Court refuses to order retrial after discovery of witness win bonuses

07/09/16, Commercial

EnergySolutions Ltd v Nuclear Decommissioning Authority [2016] EWHC 1988 (TCC)

In 2014, the Nuclear Decommissioning Authority (“NDA”) held a tender competition for the second phase of the decommissioning of a number of UK power stations.  EnergySolutions Ltd (“ES”) had been the provider under the first stage of the decommissioning process.

ES was one of three unsuccessful bidders in the tender competition.  It issued proceedings against NDA claiming damages for breach of the Public Contracts Regulations 2006 (SI 2006 No.5).

Following a six week trial in November and December 2015, the Technology and Construction Court issued a draft judgment on liability (but not damages) on 14 July 2016 in favour of ES.  At about the same time, ES’s Solicitors, Freshfields Bruckhaus Derringer (“FBD”) informed NDA that it had just become aware that one of ES’s seven factual witness had given evidence on the terms of an agreement made some months previously that he was to receive a substantial payment, described as a “claim win bonus”, in the event that ES were to recover damages, either pursuant to a court judgment, or pursuant to a settlement. Shortly thereafter, FBD informed the NDA’s Solicitors, Burges Salmon (“BS”), that four other factual witnesses had given evidence on the same basis.  Therefore five of ES’s seven factual witnesses had been on a win bonus.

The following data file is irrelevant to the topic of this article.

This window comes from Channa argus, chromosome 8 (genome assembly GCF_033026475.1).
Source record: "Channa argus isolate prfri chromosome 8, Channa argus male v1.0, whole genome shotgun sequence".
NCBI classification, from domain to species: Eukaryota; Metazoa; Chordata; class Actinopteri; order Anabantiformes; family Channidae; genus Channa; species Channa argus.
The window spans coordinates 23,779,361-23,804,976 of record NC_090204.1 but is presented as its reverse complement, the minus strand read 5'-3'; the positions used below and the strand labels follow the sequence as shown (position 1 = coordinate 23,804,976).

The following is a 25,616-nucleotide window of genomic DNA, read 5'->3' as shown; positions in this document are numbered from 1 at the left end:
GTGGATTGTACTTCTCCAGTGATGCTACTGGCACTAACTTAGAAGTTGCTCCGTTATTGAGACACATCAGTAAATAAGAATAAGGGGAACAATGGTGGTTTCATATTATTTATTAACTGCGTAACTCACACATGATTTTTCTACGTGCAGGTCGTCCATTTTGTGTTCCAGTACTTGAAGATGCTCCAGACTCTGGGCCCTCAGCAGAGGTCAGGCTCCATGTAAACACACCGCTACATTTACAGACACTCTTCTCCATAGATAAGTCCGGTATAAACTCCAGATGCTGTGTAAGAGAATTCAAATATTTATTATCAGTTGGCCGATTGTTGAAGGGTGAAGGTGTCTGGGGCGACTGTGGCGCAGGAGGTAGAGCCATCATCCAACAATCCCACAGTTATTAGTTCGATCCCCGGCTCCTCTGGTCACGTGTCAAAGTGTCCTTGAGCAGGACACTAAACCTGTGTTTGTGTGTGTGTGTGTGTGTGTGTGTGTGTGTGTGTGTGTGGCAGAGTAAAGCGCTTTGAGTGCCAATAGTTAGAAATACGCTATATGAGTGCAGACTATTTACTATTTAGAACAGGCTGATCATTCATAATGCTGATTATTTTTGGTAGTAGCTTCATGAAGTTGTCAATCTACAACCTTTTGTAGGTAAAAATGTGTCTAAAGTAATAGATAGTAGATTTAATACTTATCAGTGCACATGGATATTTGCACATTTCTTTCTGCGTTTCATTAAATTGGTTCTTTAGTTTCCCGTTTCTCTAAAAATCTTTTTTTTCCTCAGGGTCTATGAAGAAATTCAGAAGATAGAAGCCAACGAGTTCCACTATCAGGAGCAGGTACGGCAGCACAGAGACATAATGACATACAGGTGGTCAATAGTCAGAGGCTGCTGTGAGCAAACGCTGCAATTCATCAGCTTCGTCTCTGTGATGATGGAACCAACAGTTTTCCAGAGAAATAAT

The agreed win bonuses for the five ES witnesses were in the aggregate sum of £183,000, being payments of, respectively, £100,000, £30,000, £22,000, £15,500 and £15,500.  The two highest win bonus agreements were entered into before the witnesses had signed their witness statements.  The three lower win bonus agreements were entered into after the relevant witnesses had signed their witness statements but before trial, or after trial but pursuant to informal agreements concluded before trial.

The NDA applied to the Judge (Fraser J) before the handing down of judgment in open court for orders that the claim should be struck out, alternatively that there should be a retrial, on the grounds that the agreements were an abuse of process and/or created a substantial risk that the trial had been unfair.

ES contended that any such order would be disproportionate, and that the appropriate response of the Court should be to order the witnesses to be recalled for further cross-examination.

Delivering judgment on NDA’s application (Judgment, para 904 to 940), Mr Justice Fraser held that both strike out and an order for a retrial would be disproportionate.  The win bonus arrangements merely went to the weight to be given to the evidence of the affected witnesses.  He declined to hold that the win bonus arrangements were inherently corrupt.  Only conduct at the extreme end of the scale, such as forging documents or mounting a campaign of dishonesty can justify denying access to the courts by striking out a claim such that it is never adjudicated upon.

The judgment appears here.

Mark Hapgood QC (who did not appear at the liability trial) appeared for the Nuclear Decommissioning Authority on the application to strike out or order a retrial.

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